The R2D2 of beauty - the MULTIXEL machine that my doctor uses

Reader L asked a good question to which I responded to:
Multixel and Fraxel are brand names for machines that utilize Fractional CO2 Laser in treating skin concerns. It's really FCO2 that we talk about here; Restore & Repair (popularized by Fraxel brand i believe) denote variations in the setting of the realease of FCO2. Multixel can do both restore and repair. I've had restore and repair done for my skin in one session; my doctor pretty much targets most, if not all, of my skin concerns without having to switch machines.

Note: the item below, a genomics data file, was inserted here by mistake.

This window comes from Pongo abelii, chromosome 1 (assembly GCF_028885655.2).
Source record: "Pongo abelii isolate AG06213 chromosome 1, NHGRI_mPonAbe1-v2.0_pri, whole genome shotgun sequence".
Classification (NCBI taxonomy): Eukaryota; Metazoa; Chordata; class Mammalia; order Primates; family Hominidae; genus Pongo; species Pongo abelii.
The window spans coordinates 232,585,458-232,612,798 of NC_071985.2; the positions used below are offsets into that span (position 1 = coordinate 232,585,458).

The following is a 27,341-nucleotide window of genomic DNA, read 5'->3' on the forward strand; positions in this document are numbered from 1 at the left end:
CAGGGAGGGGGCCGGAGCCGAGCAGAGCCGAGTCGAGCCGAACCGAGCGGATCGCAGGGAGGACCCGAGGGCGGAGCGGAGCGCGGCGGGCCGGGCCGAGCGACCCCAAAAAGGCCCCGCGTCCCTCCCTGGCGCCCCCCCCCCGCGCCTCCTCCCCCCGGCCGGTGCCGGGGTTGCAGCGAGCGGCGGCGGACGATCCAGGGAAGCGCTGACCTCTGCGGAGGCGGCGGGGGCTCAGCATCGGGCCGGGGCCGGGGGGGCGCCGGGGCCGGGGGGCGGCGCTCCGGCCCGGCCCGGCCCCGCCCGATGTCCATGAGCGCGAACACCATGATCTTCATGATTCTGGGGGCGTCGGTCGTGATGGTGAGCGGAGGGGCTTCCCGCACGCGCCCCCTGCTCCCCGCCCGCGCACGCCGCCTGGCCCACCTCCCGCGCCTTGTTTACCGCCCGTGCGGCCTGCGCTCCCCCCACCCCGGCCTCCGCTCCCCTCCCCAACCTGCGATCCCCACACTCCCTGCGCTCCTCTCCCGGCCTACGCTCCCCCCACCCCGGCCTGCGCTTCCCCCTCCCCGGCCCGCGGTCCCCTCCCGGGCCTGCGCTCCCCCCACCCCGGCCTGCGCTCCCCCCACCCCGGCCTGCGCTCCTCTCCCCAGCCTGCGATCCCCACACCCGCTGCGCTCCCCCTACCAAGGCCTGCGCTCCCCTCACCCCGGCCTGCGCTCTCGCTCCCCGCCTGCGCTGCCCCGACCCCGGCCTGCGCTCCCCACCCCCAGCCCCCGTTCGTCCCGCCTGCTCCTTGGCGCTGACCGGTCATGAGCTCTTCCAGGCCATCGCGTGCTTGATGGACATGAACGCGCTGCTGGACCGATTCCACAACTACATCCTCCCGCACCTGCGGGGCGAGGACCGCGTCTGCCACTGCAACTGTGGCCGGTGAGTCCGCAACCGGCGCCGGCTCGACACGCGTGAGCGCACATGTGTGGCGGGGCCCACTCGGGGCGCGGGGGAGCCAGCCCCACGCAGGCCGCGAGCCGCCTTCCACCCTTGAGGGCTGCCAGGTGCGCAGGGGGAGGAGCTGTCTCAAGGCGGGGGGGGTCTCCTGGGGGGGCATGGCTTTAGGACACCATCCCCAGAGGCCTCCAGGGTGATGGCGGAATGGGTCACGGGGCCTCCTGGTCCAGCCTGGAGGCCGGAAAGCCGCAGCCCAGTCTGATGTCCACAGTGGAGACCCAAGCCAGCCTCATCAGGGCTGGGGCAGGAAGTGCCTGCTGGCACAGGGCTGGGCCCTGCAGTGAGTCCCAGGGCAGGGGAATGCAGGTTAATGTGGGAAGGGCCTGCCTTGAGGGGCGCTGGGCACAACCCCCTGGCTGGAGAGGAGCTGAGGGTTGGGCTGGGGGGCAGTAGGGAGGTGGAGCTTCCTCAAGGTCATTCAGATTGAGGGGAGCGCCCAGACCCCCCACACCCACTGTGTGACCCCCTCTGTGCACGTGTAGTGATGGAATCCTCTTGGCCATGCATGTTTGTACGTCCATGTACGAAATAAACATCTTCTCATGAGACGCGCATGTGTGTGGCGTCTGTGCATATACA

Multixel is indeed multifunctional and I'm happy to receive two modes of fractionalized CO2 laser therapy for my skin in one go, without having to pay extra. Speaking of extra payments, did you know that in the U.K., the different modes of Fraxel charge differently? Refine ranges from £500-£800; Restore at £600 to £1000; and Repair costs a whopping £1800 and £3000 (source)!. If there's a good thing about living in a developing country, beauty-wise, it's having access to beauty treatments like these at a way lower price!

Shu Uemura 2013 Holiday Collection Features Takashi Murakami's Art

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I should be very reluctant about admitting this but I will not lie about almost drooling on my keyboard when I saw the upcoming Holiday Collection from Shu Uemura! Shu collaborates with Takashi Murakami in coming up with a 19-piece collection (14-piece outside Japan, I believe) that's sure to sweep every girl off her feet!